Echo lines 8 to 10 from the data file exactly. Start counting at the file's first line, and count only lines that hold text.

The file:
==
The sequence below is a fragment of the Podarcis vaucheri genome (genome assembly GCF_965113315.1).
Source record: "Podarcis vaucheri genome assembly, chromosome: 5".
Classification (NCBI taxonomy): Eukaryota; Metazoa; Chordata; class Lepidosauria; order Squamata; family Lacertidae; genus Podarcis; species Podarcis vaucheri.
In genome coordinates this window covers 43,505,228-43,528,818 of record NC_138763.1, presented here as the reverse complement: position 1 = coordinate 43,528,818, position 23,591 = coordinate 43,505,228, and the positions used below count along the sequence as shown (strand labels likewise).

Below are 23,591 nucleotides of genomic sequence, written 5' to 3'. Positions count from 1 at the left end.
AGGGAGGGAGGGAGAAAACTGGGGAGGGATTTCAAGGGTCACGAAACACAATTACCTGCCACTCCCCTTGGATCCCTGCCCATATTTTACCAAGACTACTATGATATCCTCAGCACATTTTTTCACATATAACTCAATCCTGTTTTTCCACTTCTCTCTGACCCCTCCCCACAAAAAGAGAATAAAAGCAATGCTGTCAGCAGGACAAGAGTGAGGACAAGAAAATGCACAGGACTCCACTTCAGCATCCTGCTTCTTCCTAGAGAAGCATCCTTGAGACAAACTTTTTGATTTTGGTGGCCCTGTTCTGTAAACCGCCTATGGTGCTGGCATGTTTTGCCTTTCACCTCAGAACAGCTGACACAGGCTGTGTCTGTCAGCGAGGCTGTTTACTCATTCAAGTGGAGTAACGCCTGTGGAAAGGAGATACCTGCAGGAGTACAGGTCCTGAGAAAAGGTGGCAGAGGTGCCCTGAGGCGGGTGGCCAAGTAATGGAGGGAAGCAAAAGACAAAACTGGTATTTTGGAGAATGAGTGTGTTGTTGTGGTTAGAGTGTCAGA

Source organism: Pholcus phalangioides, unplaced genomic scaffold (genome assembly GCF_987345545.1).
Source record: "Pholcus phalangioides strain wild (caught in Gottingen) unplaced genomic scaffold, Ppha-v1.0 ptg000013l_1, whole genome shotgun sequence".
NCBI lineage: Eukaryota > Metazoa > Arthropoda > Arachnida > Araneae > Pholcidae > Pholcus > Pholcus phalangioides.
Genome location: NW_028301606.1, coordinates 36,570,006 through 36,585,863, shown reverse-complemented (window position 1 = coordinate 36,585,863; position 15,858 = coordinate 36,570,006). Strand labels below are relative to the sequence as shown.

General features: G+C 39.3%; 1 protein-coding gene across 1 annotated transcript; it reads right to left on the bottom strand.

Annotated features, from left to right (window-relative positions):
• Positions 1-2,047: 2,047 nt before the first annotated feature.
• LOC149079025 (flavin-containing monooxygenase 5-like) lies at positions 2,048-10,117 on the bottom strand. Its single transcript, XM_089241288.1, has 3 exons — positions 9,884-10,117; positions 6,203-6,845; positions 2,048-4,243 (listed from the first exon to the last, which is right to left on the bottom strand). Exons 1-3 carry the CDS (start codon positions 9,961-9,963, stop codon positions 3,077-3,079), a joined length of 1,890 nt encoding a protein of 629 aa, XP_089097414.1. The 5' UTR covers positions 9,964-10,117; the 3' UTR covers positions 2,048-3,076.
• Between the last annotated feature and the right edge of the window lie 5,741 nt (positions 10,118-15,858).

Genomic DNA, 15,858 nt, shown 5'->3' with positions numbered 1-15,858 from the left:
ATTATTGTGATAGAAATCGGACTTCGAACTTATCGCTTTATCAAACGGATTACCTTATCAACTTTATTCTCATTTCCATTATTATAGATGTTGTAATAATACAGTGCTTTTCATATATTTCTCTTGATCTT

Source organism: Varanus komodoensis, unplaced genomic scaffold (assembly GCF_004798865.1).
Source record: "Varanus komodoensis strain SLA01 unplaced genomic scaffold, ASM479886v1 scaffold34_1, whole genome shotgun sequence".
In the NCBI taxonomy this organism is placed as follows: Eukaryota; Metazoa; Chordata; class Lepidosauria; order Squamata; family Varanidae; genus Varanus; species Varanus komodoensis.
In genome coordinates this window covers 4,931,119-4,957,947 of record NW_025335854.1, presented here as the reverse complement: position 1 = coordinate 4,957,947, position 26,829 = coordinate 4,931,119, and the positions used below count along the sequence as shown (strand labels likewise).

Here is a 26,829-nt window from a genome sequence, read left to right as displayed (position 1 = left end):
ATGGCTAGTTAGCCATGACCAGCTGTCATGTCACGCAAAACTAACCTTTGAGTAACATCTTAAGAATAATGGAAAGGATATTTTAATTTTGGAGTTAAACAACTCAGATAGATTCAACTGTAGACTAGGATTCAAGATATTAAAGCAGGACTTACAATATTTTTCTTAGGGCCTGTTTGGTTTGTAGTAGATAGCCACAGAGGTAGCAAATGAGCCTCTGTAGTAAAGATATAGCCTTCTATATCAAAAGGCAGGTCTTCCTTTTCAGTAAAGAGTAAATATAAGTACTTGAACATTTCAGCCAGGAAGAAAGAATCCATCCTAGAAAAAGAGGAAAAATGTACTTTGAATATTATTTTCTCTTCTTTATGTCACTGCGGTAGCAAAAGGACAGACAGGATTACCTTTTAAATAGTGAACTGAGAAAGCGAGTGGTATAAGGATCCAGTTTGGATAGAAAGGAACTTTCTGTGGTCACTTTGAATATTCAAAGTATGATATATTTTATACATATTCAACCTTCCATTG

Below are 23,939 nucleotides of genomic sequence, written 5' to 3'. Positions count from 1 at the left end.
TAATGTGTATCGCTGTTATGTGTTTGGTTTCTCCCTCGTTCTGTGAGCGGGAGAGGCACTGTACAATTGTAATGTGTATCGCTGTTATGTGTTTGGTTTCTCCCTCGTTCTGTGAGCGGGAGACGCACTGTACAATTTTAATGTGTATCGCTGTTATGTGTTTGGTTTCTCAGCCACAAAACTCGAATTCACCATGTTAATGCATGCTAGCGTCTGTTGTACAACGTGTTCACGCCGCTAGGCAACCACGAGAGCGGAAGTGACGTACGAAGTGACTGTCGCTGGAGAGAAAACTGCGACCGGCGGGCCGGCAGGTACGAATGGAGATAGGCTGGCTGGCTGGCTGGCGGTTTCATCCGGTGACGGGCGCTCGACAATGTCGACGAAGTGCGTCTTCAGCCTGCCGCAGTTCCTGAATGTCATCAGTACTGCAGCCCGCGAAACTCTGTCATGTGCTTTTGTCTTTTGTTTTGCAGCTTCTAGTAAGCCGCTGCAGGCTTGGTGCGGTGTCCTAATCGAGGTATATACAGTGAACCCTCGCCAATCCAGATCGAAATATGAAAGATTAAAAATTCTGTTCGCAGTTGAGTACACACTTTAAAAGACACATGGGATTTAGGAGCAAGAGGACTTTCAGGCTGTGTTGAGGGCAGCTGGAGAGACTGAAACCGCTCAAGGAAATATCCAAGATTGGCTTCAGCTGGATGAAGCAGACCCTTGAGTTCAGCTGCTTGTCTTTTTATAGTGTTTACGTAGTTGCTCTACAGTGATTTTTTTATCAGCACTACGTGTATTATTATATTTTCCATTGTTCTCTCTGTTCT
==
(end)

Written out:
Source record: "Pholcus phalangioides strain wild (caught in Gottingen) unplaced genomic scaffold, Ppha-v1.0 ptg000013l_1, whole genome shotgun sequence".
NCBI lineage: Eukaryota > Metazoa > Arthropoda > Arachnida > Araneae > Pholcidae > Pholcus > Pholcus phalangioides.
Genome location: NW_028301606.1, coordinates 36,570,006 through 36,585,863, shown reverse-complemented (window position 1 = coordinate 36,585,863; position 15,858 = coordinate 36,570,006). Strand labels below are relative to the sequence as shown.